Not only offering a plethora of history and famous residents, but Hampstead also offers a number of pioneering modern architecture and new developments. Housden House, inspired by the Rietveld Schroder House and the Maison de Verre in Paris in South Hill Park was built by architect Brian Housden for his family. Whilst highly desirable, the Mansfield conservation area at the southern end of the heath offers a lower value entry point, conveniently situated between Hampstead Heath and Gospel Oak, where the properties here provide scope to enter the area with a good choice of homes at lower price points to that of Hampstead Village.
Council Tax Annual Rates for Camden 2018/2019
(Source London Borough of Camden)
Hampstead was a hub of the Bohemian community in the 19th century, drawing in a host of artists, writers, ballerinas, composers and actors which are now noted by over 60 blue plaques commemorating the diversity of the individuals attracted to the area. Referenced by Charles Dickens and in Bram Stoker’s Dracula, Hampstead has been a source of inspiration for a number of films, books and artists. Early records of Hampstead are noted in the Doomsday book of 1086, however, the growth of the area was predominantly in the 17th century, when wealthy Londoners fled central parts of the city after the outbreak of the plague. The population grew at such a rate that Hampstead became recognised as part of the city of London in 1889. With so many well-known residents, there is no shortage of history and local stories to be discovered, Keats Grove is the property where romantic poet John Keats fell in love with his neighbour Fanny Brawne which is now a museum, and the famous cough where Sigmund Freud analyses his patients can still be viewed in his home in Mansfield Gardens. Erno Goldfinger, the renowned mid-century architect’s home can be viewed by the public in Willow Road.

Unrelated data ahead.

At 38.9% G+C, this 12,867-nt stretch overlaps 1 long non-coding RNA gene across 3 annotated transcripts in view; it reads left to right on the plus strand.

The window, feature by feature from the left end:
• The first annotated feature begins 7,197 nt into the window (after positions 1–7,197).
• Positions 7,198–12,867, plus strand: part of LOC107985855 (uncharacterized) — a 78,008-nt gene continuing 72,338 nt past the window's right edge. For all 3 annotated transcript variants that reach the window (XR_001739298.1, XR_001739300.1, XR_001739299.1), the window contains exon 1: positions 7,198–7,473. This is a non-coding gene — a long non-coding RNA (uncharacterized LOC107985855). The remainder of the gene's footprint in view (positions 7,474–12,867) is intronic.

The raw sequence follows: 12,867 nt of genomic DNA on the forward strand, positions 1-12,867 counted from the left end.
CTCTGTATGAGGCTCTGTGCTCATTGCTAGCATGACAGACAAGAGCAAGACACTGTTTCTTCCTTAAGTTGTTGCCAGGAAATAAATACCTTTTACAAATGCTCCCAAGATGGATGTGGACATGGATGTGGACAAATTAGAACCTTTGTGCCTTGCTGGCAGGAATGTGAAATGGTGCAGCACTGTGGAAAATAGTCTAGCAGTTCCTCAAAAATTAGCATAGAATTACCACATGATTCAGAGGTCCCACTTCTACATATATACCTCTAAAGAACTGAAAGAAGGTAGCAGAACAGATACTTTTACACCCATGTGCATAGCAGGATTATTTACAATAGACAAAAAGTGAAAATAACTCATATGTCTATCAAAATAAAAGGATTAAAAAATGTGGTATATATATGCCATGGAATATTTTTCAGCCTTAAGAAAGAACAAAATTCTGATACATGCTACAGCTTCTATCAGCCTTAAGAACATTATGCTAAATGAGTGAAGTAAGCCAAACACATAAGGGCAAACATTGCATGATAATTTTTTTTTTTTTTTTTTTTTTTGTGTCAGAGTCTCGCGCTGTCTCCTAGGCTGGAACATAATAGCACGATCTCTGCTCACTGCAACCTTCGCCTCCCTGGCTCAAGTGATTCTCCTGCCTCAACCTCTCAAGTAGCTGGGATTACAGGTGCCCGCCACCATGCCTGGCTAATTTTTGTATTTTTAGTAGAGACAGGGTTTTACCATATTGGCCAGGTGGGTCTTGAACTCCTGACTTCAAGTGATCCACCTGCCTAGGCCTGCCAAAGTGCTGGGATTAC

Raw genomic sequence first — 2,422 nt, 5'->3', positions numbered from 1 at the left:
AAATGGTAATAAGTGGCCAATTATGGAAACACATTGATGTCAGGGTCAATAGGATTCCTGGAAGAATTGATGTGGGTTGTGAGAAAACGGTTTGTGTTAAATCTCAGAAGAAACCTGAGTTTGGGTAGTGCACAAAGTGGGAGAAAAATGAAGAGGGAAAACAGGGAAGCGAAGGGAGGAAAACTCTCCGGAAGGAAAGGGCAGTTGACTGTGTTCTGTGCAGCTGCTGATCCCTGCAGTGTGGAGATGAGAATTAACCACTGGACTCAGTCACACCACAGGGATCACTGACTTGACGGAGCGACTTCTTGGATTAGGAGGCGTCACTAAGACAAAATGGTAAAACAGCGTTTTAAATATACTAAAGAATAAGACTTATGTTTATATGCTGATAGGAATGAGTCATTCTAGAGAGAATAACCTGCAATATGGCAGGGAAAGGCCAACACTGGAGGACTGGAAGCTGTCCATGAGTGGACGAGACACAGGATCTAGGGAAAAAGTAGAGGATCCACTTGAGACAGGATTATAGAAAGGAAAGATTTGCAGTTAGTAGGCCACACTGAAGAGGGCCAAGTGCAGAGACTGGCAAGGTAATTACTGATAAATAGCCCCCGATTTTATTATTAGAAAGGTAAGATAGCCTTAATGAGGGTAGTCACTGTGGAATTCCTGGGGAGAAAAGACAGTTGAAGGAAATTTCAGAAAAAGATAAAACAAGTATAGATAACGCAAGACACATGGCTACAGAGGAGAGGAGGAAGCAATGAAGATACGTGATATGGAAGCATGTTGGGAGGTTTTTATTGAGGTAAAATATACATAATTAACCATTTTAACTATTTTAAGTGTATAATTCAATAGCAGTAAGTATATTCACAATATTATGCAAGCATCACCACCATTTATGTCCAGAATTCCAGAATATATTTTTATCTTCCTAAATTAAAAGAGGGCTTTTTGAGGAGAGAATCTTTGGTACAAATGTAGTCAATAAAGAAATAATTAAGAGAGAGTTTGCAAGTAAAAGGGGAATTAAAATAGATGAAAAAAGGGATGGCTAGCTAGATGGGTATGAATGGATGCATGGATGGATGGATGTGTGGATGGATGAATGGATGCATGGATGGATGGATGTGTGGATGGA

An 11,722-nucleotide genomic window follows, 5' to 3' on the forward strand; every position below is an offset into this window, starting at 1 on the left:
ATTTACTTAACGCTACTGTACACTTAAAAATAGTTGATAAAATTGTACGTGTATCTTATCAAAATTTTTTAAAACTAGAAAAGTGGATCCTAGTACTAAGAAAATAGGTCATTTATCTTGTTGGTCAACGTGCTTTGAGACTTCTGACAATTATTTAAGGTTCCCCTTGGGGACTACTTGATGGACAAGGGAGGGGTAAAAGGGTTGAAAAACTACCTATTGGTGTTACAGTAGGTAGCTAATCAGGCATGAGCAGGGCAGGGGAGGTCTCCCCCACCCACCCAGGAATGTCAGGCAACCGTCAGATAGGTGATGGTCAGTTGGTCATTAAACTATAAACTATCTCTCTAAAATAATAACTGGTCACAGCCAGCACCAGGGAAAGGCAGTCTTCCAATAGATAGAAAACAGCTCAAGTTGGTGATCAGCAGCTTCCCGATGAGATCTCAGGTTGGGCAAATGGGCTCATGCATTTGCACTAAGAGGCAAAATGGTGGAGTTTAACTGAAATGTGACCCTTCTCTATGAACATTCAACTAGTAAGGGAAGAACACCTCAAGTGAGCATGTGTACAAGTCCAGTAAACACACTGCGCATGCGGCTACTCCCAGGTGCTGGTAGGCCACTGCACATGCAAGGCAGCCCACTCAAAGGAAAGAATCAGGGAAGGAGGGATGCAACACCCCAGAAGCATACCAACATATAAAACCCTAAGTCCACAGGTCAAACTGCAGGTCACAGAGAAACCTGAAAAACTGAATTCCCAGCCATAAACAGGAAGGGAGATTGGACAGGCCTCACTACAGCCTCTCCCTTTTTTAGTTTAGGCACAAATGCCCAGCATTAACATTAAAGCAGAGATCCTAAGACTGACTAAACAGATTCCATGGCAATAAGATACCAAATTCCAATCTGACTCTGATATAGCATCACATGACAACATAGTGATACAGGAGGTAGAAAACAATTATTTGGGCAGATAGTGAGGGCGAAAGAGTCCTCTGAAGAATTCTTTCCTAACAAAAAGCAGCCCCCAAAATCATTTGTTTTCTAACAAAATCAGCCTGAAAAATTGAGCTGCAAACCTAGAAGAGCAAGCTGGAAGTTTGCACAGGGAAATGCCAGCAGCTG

The Chalybeate Well provides a nod to the geological background of Hampstead, where fresh springs of water were in the local area. The waters of which were bottled on what is now the site of ’The Flask Pub’ after analysis in 1884, it was deemed unsuitable for human consumption however they were crucial in the development and natural history of Hampstead.
History lovers are spoilt for choice with plenty of museums and historic buildings in the area including Burgh House (https://burghhouse.museumssites.com/), Fenton House (https://www.nationaltrust.org.uk/fenton-house-and-garden), 2 Willow Road (https://www.nationaltrust.org.uk/2-willow-road), The Freud Museum (https://www.freud.org.uk/) Keats House (https://keatslocations.co.uk/keats-house-hampstead-london/), and Kenwood House (https://www.english-heritage.org.uk/visit/places/kenwood/)